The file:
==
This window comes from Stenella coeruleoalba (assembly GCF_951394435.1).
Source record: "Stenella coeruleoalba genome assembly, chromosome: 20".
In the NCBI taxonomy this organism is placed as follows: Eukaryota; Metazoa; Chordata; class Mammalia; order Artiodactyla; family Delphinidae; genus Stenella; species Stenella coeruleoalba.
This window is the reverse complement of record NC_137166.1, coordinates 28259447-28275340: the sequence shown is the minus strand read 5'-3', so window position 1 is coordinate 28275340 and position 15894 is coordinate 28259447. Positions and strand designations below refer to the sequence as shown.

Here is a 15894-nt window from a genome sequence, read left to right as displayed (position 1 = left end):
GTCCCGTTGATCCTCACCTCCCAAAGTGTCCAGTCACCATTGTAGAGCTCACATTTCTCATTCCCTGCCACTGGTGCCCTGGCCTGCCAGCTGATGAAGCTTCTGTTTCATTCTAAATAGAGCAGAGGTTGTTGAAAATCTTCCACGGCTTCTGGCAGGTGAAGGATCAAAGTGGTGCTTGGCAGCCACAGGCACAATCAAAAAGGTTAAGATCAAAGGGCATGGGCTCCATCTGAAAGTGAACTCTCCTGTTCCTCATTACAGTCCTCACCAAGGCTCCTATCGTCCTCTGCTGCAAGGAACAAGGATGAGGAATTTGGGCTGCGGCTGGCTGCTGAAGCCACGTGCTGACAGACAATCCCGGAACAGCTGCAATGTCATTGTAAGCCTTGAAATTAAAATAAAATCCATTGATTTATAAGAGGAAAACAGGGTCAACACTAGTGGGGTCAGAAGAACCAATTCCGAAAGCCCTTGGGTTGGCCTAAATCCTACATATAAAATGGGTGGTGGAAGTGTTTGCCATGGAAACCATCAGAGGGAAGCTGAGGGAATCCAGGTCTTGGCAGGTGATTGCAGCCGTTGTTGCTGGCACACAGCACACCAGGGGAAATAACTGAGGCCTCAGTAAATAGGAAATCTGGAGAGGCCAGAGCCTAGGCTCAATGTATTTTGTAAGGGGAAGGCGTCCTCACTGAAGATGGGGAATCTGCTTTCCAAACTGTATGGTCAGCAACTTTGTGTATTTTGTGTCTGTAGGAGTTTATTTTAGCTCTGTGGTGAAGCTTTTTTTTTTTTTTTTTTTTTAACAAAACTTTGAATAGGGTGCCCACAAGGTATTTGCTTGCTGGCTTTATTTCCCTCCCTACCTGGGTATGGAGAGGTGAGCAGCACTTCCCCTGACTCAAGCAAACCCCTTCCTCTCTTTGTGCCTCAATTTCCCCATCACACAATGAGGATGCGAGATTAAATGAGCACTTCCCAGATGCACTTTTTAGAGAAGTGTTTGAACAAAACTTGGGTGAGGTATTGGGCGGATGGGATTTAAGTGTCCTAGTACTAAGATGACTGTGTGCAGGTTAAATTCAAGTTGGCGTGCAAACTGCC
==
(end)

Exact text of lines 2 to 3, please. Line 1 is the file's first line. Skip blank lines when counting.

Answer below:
Source record: "Stenella coeruleoalba genome assembly, chromosome: 20".
In the NCBI taxonomy this organism is placed as follows: Eukaryota; Metazoa; Chordata; class Mammalia; order Artiodactyla; family Delphinidae; genus Stenella; species Stenella coeruleoalba.